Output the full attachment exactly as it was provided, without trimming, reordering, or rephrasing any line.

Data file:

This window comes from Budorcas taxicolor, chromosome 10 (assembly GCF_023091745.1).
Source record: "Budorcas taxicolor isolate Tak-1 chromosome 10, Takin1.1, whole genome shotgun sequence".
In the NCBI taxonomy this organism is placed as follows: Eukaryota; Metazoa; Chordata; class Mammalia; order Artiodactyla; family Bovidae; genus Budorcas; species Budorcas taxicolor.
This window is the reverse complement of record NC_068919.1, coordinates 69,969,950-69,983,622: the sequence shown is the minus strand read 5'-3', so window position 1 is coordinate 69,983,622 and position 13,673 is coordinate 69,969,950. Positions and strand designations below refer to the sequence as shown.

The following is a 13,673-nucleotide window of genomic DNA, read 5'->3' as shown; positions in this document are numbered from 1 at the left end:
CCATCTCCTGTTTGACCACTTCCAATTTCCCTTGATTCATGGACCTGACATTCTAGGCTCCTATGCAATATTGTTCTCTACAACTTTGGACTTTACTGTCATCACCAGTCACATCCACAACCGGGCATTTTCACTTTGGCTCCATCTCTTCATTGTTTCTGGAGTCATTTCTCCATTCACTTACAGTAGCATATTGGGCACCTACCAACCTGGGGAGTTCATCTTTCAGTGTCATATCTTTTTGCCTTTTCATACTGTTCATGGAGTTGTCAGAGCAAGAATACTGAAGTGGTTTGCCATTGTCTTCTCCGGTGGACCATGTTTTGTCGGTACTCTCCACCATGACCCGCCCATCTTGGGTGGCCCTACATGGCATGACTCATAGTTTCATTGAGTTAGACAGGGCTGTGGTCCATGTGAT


This window comes from Budorcas taxicolor, chromosome 10 (assembly GCF_023091745.1).
Source record: "Budorcas taxicolor isolate Tak-1 chromosome 10, Takin1.1, whole genome shotgun sequence".
In the NCBI taxonomy this organism is placed as follows: Eukaryota; Metazoa; Chordata; class Mammalia; order Artiodactyla; family Bovidae; genus Budorcas; species Budorcas taxicolor.
This window is the reverse complement of record NC_068919.1, coordinates 69,969,950-69,983,622: the sequence shown is the minus strand read 5'-3', so window position 1 is coordinate 69,983,622 and position 13,673 is coordinate 69,969,950. Positions and strand designations below refer to the sequence as shown.

The following is a 13,673-nucleotide window of genomic DNA, read 5'->3' as shown; positions in this document are numbered from 1 at the left end:
CCATCTCCTGTTTGACCACTTCCAATTTCCCTTGATTCATGGACCTGACATTCTAGGCTCCTATGCAATATTGTTCTCTACAACTTTGGACTTTACTGTCATCACCAGTCACATCCACAACCGGGCATTTTCACTTTGGCTCCATCTCTTCATTGTTTCTGGAGTCATTTCTCCATTCACTTACAGTAGCATATTGGGCACCTACCAACCTGGGGAGTTCATCTTTCAGTGTCATATCTTTTTGCCTTTTCATACTGTTCATGGAGTTGTCAGAGCAAGAATACTGAAGTGGTTTGCCATTGTCTTCTCCGGTGGACCATGTTTTGTCGGTACTCTCCACCATGACCCGCCCATCTTGGGTGGCCCTACATGGCATGACTCATAGTTTCATTGAGTTAGACAGGGCTGTGGTCCATGTGAT